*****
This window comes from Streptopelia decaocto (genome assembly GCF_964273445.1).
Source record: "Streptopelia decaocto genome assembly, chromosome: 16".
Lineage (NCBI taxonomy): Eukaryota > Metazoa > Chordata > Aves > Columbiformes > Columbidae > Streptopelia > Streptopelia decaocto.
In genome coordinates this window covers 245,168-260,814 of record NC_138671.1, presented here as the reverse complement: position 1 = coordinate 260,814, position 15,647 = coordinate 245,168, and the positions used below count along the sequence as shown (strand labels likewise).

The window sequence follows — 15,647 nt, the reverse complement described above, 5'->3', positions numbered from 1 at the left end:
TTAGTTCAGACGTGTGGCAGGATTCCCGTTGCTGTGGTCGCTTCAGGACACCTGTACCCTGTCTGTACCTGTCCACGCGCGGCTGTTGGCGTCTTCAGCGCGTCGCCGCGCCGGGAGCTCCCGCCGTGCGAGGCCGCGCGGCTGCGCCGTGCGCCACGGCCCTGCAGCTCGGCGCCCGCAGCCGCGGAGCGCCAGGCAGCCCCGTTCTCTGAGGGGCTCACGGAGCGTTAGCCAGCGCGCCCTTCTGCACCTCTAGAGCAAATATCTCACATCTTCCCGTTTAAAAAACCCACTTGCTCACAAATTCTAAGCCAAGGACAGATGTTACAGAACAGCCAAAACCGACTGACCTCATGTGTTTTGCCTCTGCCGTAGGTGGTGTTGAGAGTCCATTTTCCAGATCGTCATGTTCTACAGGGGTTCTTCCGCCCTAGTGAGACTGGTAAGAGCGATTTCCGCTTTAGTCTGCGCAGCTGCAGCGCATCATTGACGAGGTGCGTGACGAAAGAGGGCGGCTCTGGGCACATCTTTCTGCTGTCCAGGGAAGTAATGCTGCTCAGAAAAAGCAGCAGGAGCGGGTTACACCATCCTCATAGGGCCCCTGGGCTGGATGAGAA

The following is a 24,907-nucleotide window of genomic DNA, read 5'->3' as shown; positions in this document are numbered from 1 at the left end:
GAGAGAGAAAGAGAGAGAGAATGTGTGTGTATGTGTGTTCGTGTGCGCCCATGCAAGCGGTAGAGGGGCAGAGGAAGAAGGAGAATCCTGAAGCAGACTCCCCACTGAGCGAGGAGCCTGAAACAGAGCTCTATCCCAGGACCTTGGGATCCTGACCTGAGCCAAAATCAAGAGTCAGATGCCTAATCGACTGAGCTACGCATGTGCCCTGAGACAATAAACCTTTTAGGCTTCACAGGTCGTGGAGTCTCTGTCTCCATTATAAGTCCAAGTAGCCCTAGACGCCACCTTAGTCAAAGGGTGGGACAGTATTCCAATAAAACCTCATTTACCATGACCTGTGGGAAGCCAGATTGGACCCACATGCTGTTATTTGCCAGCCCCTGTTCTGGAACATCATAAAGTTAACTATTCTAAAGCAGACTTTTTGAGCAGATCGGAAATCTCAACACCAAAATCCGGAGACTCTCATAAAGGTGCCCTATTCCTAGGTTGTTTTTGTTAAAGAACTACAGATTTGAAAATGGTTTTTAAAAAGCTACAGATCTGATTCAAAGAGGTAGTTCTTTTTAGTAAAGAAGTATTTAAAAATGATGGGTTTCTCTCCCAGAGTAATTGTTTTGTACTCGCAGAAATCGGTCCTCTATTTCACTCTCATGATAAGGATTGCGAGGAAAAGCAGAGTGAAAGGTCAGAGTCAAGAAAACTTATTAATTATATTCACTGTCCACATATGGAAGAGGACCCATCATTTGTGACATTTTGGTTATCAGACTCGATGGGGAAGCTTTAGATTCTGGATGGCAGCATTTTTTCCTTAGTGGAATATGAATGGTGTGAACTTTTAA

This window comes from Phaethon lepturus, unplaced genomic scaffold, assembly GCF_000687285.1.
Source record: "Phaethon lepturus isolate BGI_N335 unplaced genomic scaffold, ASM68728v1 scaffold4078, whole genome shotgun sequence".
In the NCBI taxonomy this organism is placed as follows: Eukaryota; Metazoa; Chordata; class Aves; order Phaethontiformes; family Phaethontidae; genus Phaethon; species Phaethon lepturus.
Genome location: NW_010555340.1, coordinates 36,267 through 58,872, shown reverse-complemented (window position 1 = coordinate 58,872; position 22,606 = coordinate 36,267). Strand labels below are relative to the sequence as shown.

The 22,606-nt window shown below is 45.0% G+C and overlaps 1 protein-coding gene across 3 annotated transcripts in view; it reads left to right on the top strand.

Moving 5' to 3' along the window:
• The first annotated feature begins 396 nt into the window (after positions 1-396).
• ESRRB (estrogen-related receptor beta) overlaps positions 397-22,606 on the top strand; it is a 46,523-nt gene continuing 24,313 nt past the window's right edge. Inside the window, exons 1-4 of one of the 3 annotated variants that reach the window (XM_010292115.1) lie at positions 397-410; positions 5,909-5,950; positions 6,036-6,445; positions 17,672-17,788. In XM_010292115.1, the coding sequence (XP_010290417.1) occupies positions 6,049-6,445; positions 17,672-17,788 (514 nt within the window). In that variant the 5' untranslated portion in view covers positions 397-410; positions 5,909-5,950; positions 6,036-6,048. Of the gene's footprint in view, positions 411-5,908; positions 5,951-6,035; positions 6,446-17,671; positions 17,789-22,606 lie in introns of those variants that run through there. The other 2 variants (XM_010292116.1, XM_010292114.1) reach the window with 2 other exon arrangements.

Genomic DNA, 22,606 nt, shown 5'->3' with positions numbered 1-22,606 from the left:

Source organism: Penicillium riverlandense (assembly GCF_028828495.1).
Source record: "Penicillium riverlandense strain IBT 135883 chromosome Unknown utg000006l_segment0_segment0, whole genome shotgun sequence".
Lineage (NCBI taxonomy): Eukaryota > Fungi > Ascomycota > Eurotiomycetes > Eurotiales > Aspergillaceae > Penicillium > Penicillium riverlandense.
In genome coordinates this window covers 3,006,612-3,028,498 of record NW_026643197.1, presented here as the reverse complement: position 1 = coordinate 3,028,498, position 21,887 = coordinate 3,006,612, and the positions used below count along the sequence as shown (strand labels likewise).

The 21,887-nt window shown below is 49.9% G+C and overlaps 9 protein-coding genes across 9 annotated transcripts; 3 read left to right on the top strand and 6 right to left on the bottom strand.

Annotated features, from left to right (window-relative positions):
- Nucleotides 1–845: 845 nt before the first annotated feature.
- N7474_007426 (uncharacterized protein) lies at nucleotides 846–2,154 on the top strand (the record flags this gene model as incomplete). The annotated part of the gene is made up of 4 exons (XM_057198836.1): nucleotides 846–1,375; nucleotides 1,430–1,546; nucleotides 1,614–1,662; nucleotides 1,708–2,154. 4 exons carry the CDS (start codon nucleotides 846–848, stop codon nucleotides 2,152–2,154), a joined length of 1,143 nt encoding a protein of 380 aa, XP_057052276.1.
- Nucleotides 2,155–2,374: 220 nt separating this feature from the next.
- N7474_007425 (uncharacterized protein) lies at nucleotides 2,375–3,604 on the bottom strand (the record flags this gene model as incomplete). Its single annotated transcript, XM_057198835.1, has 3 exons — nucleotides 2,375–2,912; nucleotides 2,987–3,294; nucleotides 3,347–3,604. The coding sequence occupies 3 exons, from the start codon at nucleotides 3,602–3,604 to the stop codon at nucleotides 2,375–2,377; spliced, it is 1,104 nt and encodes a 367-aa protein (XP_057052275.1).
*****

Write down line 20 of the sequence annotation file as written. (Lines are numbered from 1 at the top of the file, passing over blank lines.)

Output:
Lineage (NCBI taxonomy): Eukaryota > Fungi > Ascomycota > Eurotiomycetes > Eurotiales > Aspergillaceae > Penicillium > Penicillium riverlandense.